Canon EOS 1D mrk4: First Impressions

Canon EOS 1D mrk4: First Impressions

Canon 5Dmrk2, Canon 1Dmrk4 and Sony EX‑1 — all shooting video simul­ta­neously in our kitchen…

First, let me underline: this is not a test. I got to play around with the latest Canon flagship for c. 48 hours over the weekend. Shots some stills (about a thousand or so), shot some video (c. 30 min), played around with the settings, trying to figure out if this is such a great camera everybody is buzzing about.…

I focused on couple of issues, things which matter me the most, things where I have hoped to see some impro­ve­ments and which would make my job easier. I am sure somebody else in different line of photo­graphy would focus on something totally different, but this is what I found important and significant.

For those who do not know my work, it consists of mainly sports events (both national sports and major events such as olympics, wc, etc.) and also lots of multi­media work lately. I have shot Canon for over 20 years, and I am pretty familiar with their lineup of products. I guess I have a reputation as some sort of a techno geek in this country (which I consider not totally merited…) — at least judging from the calls I get from friends and colleagues — daily — asking about all kind of technical stuff — be it cameras, videos, Macs…

I presently shoot with Canon 1Dmrk3’s and Canon 5dmrk2’s. My present video favorite is the Sony XDCAM EX‑1 (see image). So that is the background I compare the mrk4 with.


First, I was interested in the video capabi­lities of this new baby. It shoots full HD (1920x1080) as well as 1280x720 and 640x480. Both the NTSC and PAL rates i.e. 24,25,30 and the smaller resolution in 2xFPS i.e. 50 and 60 fps. With the 5D one of the major flaws in Europe has been the lack of 25 frames per second, as this means always recounting the framerate.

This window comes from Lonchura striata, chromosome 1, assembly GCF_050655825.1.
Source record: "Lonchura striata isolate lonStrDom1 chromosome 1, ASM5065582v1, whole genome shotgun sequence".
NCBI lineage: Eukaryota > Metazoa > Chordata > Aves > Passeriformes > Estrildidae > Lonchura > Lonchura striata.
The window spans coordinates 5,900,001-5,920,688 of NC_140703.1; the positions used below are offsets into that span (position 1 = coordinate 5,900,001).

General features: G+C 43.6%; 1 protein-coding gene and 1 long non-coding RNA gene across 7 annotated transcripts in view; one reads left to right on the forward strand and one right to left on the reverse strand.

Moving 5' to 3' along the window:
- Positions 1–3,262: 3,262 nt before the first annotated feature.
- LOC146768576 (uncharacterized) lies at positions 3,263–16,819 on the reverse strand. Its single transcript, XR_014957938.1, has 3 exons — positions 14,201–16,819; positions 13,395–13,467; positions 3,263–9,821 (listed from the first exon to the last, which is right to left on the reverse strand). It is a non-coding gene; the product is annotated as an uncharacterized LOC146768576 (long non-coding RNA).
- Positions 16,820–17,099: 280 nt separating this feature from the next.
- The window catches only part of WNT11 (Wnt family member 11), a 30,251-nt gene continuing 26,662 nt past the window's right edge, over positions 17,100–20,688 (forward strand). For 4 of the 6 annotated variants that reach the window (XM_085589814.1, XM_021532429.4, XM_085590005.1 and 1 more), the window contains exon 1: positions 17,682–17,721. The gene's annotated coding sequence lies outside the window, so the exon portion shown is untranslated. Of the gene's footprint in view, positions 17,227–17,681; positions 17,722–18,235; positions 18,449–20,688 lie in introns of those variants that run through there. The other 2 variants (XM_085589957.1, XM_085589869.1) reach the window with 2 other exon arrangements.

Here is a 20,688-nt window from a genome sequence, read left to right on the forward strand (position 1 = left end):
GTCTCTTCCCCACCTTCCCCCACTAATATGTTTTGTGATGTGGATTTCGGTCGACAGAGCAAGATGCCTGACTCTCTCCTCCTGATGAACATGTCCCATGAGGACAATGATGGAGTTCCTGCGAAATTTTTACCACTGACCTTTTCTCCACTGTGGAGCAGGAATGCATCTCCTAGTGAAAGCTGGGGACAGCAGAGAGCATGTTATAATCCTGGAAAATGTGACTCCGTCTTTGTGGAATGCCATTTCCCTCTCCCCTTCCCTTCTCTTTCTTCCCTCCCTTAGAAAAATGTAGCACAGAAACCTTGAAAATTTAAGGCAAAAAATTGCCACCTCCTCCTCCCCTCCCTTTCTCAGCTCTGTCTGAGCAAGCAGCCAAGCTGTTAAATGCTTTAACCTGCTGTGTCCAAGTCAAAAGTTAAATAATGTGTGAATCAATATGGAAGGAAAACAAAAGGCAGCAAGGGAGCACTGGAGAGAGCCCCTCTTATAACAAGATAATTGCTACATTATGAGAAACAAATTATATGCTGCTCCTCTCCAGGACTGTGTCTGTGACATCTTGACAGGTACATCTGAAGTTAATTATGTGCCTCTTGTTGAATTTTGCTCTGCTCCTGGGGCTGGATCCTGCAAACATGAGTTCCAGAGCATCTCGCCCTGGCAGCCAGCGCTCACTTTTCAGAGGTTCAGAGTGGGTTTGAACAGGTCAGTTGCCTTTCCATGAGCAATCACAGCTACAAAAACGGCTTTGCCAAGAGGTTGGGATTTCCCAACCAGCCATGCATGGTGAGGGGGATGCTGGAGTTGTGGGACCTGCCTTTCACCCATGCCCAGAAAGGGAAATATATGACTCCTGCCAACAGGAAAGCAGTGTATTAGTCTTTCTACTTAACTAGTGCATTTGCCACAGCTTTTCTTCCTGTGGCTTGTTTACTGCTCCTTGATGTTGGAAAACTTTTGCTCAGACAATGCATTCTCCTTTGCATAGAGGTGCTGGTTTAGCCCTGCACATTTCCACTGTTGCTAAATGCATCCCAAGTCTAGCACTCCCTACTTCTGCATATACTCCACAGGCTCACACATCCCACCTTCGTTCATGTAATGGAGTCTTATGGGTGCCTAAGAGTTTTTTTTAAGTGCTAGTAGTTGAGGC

To make it short, the camera performs beauti­fully. I love the ease of operation (consi­dering, it is a DSLR shooting video, not a videocamera). I won’t go into what it can do, you can find it elsewhere.

My way of shooting was that I shot thru the viewfinder as if I were shooting stills (focusing, framing, exposure), and to engage video, the only thing you had to do is to hit the FEL-button. To stop, hit it again — or to stop and leave the videomode, to push the set-button.

While you’re in the video mode, naturally all the focusing, exp. correction etc. is done thru the viewfinder which BTW is so much better than the mrk3 (which, as such, doesn’t tell that much… ;-))

But I thought it might be interesting to compare how it relates to my favorite tool for shooting high quality video and that is Sony XDCAM EX‑1 — and compare these two with Canon 5d mrk2 (30fps, but will have a new firmware in Q1 enabling it to shoot 24 and 25 fps fullHD video).

So I rigged them all up in our kitchen, attached more or less same focal length lenses and set them to record the same scene (which was me cooking dinner for the family…)